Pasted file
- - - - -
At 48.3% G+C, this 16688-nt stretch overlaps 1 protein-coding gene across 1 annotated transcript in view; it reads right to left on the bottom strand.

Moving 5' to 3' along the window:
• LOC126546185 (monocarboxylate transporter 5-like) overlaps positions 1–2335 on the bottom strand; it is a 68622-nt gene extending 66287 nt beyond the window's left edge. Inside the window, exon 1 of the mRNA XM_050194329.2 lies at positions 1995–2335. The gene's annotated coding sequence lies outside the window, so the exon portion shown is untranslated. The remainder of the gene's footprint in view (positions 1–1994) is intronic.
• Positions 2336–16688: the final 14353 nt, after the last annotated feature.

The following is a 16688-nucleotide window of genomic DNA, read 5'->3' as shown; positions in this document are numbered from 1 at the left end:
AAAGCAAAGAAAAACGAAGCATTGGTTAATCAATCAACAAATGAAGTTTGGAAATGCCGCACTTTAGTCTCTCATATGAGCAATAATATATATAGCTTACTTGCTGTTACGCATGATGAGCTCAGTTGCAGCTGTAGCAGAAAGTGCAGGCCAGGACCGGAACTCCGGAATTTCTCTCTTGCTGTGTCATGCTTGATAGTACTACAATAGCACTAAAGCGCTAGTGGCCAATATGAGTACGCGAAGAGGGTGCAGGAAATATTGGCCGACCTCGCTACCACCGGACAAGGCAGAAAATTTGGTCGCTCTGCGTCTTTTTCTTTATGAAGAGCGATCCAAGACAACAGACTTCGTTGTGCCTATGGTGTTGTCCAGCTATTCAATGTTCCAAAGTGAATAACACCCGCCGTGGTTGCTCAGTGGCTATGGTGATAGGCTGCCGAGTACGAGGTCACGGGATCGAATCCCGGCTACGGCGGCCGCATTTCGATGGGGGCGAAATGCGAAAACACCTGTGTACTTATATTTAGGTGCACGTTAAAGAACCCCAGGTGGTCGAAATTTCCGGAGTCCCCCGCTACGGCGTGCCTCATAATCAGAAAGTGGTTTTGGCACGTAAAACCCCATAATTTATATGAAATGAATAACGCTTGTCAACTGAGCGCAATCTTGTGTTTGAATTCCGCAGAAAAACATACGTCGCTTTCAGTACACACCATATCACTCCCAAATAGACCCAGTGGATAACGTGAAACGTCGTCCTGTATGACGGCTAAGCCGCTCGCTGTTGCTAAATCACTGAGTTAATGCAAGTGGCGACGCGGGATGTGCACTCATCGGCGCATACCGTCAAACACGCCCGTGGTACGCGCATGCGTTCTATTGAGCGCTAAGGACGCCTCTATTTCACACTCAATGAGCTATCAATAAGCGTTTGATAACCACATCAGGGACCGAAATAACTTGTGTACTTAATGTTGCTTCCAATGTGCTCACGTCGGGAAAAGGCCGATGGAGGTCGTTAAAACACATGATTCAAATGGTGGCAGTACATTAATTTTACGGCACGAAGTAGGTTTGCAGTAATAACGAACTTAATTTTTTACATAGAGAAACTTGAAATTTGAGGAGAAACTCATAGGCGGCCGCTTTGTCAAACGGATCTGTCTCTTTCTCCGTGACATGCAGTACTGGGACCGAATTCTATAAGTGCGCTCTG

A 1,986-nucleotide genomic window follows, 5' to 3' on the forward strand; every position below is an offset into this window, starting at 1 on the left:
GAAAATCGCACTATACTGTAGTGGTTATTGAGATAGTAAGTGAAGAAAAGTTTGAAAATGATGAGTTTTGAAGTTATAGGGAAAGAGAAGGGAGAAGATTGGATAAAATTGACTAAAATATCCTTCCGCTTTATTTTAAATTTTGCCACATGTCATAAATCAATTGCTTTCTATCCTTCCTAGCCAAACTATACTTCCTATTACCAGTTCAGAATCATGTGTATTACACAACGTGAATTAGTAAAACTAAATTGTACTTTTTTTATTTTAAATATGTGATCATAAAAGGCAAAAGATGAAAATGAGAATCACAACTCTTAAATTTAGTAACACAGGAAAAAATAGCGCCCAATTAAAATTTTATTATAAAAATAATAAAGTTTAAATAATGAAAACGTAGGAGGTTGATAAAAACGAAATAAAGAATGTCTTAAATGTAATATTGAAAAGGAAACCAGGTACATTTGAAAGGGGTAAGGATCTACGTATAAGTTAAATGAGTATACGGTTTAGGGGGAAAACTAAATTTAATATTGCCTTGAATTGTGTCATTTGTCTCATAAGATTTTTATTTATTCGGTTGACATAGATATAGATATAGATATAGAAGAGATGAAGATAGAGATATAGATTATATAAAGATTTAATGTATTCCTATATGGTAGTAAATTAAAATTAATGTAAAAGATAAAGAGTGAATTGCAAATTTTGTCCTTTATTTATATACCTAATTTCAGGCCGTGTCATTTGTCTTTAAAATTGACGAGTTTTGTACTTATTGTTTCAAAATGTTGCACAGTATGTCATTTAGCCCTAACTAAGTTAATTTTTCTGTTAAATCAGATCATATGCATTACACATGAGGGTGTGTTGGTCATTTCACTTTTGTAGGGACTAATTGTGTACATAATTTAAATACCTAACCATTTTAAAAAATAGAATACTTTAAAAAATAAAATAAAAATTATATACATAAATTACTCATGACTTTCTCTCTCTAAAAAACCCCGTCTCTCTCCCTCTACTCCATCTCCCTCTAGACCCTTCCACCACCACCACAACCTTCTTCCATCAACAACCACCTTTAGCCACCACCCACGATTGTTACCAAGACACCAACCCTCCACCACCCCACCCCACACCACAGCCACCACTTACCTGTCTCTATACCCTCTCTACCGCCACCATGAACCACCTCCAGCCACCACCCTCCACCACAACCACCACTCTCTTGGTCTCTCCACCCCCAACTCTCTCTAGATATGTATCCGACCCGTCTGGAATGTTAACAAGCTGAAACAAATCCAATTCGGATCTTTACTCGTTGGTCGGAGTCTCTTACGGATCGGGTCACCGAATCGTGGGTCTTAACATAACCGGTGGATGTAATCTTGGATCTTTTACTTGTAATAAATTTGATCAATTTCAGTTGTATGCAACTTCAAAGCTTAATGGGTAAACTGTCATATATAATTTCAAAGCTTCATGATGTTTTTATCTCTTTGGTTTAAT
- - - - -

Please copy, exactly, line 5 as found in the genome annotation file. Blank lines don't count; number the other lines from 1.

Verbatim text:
The following is a 16688-nucleotide window of genomic DNA, read 5'->3' as shown; positions in this document are numbered from 1 at the left end: